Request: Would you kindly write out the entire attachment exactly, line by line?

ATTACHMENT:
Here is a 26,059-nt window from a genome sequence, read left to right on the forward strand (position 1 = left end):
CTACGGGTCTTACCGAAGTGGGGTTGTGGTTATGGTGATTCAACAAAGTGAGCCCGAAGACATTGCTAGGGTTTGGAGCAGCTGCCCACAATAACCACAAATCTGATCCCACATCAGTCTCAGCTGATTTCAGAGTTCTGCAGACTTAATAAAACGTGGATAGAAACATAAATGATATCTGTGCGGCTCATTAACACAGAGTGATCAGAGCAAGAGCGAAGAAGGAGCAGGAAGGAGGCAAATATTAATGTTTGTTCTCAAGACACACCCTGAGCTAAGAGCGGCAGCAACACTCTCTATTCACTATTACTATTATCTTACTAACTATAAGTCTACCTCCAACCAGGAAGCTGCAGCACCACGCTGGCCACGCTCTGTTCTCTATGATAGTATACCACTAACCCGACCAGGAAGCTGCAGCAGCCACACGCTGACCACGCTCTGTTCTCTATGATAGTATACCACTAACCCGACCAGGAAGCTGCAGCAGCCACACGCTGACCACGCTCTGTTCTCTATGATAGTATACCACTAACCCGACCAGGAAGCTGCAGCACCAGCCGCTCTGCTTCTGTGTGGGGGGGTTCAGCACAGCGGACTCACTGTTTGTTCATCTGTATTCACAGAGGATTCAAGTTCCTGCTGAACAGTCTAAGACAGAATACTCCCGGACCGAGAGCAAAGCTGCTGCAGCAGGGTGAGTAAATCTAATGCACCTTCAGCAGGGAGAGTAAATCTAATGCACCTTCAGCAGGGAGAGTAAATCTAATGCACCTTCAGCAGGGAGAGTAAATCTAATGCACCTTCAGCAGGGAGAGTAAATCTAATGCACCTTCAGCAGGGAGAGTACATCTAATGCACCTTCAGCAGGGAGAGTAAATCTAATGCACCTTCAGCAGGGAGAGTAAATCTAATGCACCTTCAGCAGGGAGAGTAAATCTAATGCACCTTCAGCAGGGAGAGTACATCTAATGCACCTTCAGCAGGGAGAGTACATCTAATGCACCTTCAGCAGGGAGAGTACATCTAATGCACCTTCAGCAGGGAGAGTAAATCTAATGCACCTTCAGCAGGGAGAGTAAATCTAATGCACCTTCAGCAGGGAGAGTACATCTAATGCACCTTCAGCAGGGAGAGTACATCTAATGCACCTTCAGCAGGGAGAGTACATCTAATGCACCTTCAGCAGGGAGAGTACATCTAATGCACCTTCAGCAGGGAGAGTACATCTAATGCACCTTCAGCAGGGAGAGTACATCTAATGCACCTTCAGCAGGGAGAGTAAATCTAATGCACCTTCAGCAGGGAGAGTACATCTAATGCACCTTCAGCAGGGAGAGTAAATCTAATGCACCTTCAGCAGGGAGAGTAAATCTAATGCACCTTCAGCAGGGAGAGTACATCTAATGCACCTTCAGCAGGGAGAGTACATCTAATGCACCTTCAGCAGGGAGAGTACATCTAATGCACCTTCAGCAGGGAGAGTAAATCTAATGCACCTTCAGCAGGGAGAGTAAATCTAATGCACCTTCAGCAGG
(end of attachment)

Here is a 26,059-nt window from a genome sequence, read left to right on the forward strand (position 1 = left end):
CTACGGGTCTTACCGAAGTGGGGTTGTGGTTATGGTGATTCAACAAAGTGAGCCCGAAGACATTGCTAGGGTTTGGAGCAGCTGCCCACAATAACCACAAATCTGATCCCACATCAGTCTCAGCTGATTTCAGAGTTCTGCAGACTTAATAAAACGTGGATAGAAACATAAATGATATCTGTGCGGCTCATTAACACAGAGTGATCAGAGCAAGAGCGAAGAAGGAGCAGGAAGGAGGCAAATATTAATGTTTGTTCTCAAGACACACCCTGAGCTAAGAGCGGCAGCAACACTCTCTATTCACTATTACTATTATCTTACTAACTATAAGTCTACCTCCAACCAGGAAGCTGCAGCACCACGCTGGCCACGCTCTGTTCTCTATGATAGTATACCACTAACCCGACCAGGAAGCTGCAGCAGCCACACGCTGACCACGCTCTGTTCTCTATGATAGTATACCACTAACCCGACCAGGAAGCTGCAGCAGCCACACGCTGACCACGCTCTGTTCTCTATGATAGTATACCACTAACCCGACCAGGAAGCTGCAGCACCAGCCGCTCTGCTTCTGTGTGGGGGGGTTCAGCACAGCGGACTCACTGTTTGTTCATCTGTATTCACAGAGGATTCAAGTTCCTGCTGAACAGTCTAAGACAGAATACTCCCGGACCGAGAGCAAAGCTGCTGCAGCAGGGTGAGTAAATCTAATGCACCTTCAGCAGGGAGAGTAAATCTAATGCACCTTCAGCAGGGAGAGTAAATCTAATGCACCTTCAGCAGGGAGAGTAAATCTAATGCACCTTCAGCAGGGAGAGTAAATCTAATGCACCTTCAGCAGGGAGAGTACATCTAATGCACCTTCAGCAGGGAGAGTAAATCTAATGCACCTTCAGCAGGGAGAGTAAATCTAATGCACCTTCAGCAGGGAGAGTAAATCTAATGCACCTTCAGCAGGGAGAGTACATCTAATGCACCTTCAGCAGGGAGAGTACATCTAATGCACCTTCAGCAGGGAGAGTACATCTAATGCACCTTCAGCAGGGAGAGTAAATCTAATGCACCTTCAGCAGGGAGAGTAAATCTAATGCACCTTCAGCAGGGAGAGTACATCTAATGCACCTTCAGCAGGGAGAGTACATCTAATGCACCTTCAGCAGGGAGAGTACATCTAATGCACCTTCAGCAGGGAGAGTACATCTAATGCACCTTCAGCAGGGAGAGTACATCTAATGCACCTTCAGCAGGGAGAGTACATCTAATGCACCTTCAGCAGGGAGAGTAAATCTAATGCACCTTCAGCAGGGAGAGTACATCTAATGCACCTTCAGCAGGGAGAGTAAATCTAATGCACCTTCAGCAGGGAGAGTAAATCTAATGCACCTTCAGCAGGGAGAGTACATCTAATGCACCTTCAGCAGGGAGAGTACATCTAATGCACCTTCAGCAGGGAGAGTACATCTAATGCACCTTCAGCAGGGAGAGTAAATCTAATGCACCTTCAGCAGGGAGAGTAAATCTAATGCACCTTCAGCAGG